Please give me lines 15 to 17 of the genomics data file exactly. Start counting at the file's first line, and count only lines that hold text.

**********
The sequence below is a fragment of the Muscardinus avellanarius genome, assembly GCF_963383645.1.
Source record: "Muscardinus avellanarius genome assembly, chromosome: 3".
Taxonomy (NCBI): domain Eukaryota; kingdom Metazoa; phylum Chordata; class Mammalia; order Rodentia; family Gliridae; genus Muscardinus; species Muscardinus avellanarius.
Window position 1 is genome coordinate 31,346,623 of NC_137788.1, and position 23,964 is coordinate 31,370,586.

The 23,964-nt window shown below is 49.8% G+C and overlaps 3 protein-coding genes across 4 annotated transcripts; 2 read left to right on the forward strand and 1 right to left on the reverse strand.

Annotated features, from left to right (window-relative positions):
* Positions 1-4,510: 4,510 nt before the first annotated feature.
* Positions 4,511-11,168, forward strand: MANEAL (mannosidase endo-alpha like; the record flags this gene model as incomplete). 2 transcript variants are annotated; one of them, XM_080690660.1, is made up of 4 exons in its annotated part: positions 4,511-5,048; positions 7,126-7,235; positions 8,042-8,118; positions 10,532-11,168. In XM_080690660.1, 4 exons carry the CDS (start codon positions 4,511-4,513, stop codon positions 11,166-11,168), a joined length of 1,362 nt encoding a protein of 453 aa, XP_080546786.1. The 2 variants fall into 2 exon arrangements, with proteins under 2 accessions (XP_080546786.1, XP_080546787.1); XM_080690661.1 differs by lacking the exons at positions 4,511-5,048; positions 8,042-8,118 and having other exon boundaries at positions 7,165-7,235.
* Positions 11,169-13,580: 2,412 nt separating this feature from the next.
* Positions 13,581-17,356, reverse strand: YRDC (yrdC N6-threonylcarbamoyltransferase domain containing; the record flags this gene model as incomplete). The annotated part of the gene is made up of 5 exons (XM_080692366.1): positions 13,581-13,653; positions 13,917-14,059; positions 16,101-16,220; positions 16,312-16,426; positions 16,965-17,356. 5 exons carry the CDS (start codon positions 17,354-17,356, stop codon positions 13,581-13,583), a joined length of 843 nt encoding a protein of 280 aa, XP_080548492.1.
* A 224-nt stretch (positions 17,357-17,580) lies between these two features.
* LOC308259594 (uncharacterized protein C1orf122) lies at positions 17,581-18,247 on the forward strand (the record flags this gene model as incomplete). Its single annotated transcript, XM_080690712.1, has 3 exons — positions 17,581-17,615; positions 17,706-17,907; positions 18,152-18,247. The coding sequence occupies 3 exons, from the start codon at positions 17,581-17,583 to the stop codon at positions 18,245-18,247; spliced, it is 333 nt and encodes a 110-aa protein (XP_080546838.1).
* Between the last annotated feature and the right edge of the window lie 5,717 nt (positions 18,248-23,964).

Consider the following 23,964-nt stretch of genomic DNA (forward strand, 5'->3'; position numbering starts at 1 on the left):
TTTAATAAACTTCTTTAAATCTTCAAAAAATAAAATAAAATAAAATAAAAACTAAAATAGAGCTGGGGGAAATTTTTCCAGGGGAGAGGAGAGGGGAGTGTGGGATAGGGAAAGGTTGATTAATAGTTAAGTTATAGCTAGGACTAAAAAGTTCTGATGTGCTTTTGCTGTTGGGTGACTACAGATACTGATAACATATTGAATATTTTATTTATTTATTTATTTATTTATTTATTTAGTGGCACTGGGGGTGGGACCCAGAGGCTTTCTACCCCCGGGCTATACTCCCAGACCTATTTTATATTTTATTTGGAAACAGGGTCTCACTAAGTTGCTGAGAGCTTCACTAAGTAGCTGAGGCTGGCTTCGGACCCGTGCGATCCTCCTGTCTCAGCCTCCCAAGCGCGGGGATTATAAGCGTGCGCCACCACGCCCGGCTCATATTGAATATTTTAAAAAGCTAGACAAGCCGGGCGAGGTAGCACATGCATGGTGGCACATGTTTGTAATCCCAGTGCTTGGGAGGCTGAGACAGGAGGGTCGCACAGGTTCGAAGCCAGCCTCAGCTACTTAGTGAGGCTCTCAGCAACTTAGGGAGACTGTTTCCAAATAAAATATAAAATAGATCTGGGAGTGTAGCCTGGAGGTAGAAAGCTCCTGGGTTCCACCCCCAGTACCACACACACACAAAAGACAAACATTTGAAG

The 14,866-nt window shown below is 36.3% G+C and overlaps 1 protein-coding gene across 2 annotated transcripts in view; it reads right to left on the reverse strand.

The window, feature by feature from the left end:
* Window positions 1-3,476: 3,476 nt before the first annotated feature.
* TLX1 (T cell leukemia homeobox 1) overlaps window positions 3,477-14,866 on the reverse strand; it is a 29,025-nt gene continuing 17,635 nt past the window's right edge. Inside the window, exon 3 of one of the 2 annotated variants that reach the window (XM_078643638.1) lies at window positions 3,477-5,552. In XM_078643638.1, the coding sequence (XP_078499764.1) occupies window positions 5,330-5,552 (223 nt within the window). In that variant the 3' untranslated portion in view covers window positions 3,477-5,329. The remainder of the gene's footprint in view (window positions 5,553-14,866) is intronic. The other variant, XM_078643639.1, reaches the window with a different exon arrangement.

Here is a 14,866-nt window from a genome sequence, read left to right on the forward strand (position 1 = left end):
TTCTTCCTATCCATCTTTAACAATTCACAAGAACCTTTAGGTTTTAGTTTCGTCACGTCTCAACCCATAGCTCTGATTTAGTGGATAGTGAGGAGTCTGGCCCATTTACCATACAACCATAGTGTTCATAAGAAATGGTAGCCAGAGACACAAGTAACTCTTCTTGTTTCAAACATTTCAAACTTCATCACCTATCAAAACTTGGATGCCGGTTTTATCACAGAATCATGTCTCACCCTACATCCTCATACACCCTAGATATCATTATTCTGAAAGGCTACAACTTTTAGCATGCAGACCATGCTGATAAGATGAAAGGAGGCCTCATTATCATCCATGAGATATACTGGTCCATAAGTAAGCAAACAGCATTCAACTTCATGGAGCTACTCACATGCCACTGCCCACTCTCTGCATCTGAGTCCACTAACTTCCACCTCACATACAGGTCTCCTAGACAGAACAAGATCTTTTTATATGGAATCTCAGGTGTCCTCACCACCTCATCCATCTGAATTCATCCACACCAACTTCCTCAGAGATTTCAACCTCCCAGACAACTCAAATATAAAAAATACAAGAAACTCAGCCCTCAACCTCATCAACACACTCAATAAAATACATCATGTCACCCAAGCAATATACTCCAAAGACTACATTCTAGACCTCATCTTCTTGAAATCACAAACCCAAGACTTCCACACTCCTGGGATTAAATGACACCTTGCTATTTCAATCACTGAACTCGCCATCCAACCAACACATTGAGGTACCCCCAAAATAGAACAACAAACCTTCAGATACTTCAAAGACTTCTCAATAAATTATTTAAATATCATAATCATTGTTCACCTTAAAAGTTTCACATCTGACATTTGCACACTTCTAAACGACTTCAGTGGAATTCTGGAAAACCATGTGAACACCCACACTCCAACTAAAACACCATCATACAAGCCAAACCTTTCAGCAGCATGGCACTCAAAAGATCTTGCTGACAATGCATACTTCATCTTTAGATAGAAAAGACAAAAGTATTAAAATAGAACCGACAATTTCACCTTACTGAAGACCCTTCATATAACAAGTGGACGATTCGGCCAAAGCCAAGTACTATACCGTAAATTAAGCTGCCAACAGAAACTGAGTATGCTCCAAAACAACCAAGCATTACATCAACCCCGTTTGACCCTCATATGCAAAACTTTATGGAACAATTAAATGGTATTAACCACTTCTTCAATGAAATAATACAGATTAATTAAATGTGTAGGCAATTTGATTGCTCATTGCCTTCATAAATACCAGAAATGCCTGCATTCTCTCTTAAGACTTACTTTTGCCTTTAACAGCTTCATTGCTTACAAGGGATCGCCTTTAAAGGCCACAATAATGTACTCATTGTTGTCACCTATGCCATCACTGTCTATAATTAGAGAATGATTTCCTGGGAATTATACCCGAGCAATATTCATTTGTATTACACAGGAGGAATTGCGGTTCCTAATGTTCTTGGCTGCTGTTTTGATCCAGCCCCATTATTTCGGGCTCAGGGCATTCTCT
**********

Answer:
TTTAATAAACTTCTTTAAATCTTCAAAAAATAAAATAAAATAAAATAAAAACTAAAATAGAGCTGGGGGAAATTTTTCCAGGGGAGAGGAGAGGGGAGTGTGGGATAGGGAAAGGTTGATTAATAGTTAAGTTATAGCTAGGACTAAAAAGTTCTGATGTGCTTTTGCTGTTGGGTGACTACAGATACTGATAACATATTGAATATTTTATTTATTTATTTATTTATTTATTTATTTAGTGGCACTGGGGGTGGGACCCAGAGGCTTTCTACCCCCGGGCTATACTCCCAGACCTATTTTATATTTTATTTGGAAACAGGGTCTCACTAAGTTGCTGAGAGCTTCACTAAGTAGCTGAGGCTGGCTTCGGACCCGTGCGATCCTCCTGTCTCAGCCTCCCAAGCGCGGGGATTATAAGCGTGCGCCACCACGCCCGGCTCATATTGAATATTTTAAAAAGCTAGACAAGCCGGGCGAGGTAGCACATGCATGGTGGCACATGTTTGTAATCCCAGTGCTTGGGAGGCTGAGACAGGAGGGTCGCACAGGTTCGAAGCCAGCCTCAGCTACTTAGTGAGGCTCTCAGCAACTTAGGGAGACTGTTTCCAAATAAAATATAAAATAGATCTGGGAGTGTAGCCTGGAGGTAGAAAGCTCCTGGGTTCCACCCCCAGTACCACACACACACAAAAGACAAACATTTGAAG

The 14,866-nt window shown below is 36.3% G+C and overlaps 1 protein-coding gene across 2 annotated transcripts in view; it reads right to left on the reverse strand.

The window, feature by feature from the left end: